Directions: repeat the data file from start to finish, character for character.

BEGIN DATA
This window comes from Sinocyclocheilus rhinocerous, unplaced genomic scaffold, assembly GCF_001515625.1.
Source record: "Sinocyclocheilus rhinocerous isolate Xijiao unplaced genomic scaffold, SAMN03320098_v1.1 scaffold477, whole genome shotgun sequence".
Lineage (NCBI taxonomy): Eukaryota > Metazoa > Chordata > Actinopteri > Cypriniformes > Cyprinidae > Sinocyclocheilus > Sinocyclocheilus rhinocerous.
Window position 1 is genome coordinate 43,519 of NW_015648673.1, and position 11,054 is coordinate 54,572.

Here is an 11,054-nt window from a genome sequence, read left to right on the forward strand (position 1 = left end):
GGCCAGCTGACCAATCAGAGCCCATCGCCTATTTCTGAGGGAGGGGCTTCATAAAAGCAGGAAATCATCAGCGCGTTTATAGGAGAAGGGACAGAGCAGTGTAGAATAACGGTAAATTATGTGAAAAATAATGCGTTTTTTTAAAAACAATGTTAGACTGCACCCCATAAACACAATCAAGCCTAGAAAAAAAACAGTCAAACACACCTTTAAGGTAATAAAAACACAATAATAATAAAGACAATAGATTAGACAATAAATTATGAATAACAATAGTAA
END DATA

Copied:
This window comes from Sinocyclocheilus rhinocerous, unplaced genomic scaffold, assembly GCF_001515625.1.
Source record: "Sinocyclocheilus rhinocerous isolate Xijiao unplaced genomic scaffold, SAMN03320098_v1.1 scaffold477, whole genome shotgun sequence".
Lineage (NCBI taxonomy): Eukaryota > Metazoa > Chordata > Actinopteri > Cypriniformes > Cyprinidae > Sinocyclocheilus > Sinocyclocheilus rhinocerous.
Window position 1 is genome coordinate 43,519 of NW_015648673.1, and position 11,054 is coordinate 54,572.

Here is an 11,054-nt window from a genome sequence, read left to right on the forward strand (position 1 = left end):
GGCCAGCTGACCAATCAGAGCCCATCGCCTATTTCTGAGGGAGGGGCTTCATAAAAGCAGGAAATCATCAGCGCGTTTATAGGAGAAGGGACAGAGCAGTGTAGAATAACGGTAAATTATGTGAAAAATAATGCGTTTTTTTAAAAACAATGTTAGACTGCACCCCATAAACACAATCAAGCCTAGAAAAAAAACAGTCAAACACACCTTTAAGGTAATAAAAACACAATAATAATAAAGACAATAGATTAGACAATAAATTATGAATAACAATAGTAA